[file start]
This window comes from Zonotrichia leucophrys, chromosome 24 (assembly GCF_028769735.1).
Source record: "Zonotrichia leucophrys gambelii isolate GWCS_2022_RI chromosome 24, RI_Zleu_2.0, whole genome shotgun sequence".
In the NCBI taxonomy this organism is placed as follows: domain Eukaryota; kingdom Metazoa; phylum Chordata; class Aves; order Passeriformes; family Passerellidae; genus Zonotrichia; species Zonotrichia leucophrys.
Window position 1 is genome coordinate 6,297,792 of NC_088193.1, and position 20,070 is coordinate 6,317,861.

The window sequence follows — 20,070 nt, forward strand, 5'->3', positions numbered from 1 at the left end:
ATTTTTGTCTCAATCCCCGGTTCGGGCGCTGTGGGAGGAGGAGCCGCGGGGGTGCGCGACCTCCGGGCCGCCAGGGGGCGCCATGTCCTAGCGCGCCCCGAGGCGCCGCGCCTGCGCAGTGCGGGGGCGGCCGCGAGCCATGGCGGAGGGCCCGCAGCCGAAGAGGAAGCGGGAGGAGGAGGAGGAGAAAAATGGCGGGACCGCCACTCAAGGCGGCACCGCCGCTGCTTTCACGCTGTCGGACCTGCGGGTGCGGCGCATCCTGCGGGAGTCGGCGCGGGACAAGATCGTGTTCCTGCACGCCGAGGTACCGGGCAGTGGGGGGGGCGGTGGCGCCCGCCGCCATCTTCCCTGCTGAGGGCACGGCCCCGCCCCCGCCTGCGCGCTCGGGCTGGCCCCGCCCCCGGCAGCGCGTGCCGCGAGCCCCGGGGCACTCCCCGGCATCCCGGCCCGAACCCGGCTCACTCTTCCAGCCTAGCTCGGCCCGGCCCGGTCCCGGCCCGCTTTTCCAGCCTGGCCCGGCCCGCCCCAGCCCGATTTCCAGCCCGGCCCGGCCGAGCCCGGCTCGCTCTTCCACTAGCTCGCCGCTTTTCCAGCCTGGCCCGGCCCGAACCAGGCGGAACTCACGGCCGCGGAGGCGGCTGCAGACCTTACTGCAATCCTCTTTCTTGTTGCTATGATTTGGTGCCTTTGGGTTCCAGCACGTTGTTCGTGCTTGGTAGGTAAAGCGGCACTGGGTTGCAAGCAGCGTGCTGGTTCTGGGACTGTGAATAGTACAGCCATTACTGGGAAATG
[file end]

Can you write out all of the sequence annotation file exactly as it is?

This window comes from Zonotrichia leucophrys, chromosome 24 (assembly GCF_028769735.1).
Source record: "Zonotrichia leucophrys gambelii isolate GWCS_2022_RI chromosome 24, RI_Zleu_2.0, whole genome shotgun sequence".
In the NCBI taxonomy this organism is placed as follows: domain Eukaryota; kingdom Metazoa; phylum Chordata; class Aves; order Passeriformes; family Passerellidae; genus Zonotrichia; species Zonotrichia leucophrys.
Window position 1 is genome coordinate 6,297,792 of NC_088193.1, and position 20,070 is coordinate 6,317,861.

The window sequence follows — 20,070 nt, forward strand, 5'->3', positions numbered from 1 at the left end:
ATTTTTGTCTCAATCCCCGGTTCGGGCGCTGTGGGAGGAGGAGCCGCGGGGGTGCGCGACCTCCGGGCCGCCAGGGGGCGCCATGTCCTAGCGCGCCCCGAGGCGCCGCGCCTGCGCAGTGCGGGGGCGGCCGCGAGCCATGGCGGAGGGCCCGCAGCCGAAGAGGAAGCGGGAGGAGGAGGAGGAGAAAAATGGCGGGACCGCCACTCAAGGCGGCACCGCCGCTGCTTTCACGCTGTCGGACCTGCGGGTGCGGCGCATCCTGCGGGAGTCGGCGCGGGACAAGATCGTGTTCCTGCACGCCGAGGTACCGGGCAGTGGGGGGGGCGGTGGCGCCCGCCGCCATCTTCCCTGCTGAGGGCACGGCCCCGCCCCCGCCTGCGCGCTCGGGCTGGCCCCGCCCCCGGCAGCGCGTGCCGCGAGCCCCGGGGCACTCCCCGGCATCCCGGCCCGAACCCGGCTCACTCTTCCAGCCTAGCTCGGCCCGGCCCGGTCCCGGCCCGCTTTTCCAGCCTGGCCCGGCCCGCCCCAGCCCGATTTCCAGCCCGGCCCGGCCGAGCCCGGCTCGCTCTTCCACTAGCTCGCCGCTTTTCCAGCCTGGCCCGGCCCGAACCAGGCGGAACTCACGGCCGCGGAGGCGGCTGCAGACCTTACTGCAATCCTCTTTCTTGTTGCTATGATTTGGTGCCTTTGGGTTCCAGCACGTTGTTCGTGCTTGGTAGGTAAAGCGGCACTGGGTTGCAAGCAGCGTGCTGGTTCTGGGACTGTGAATAGTACAGCCATTACTGGGAAATG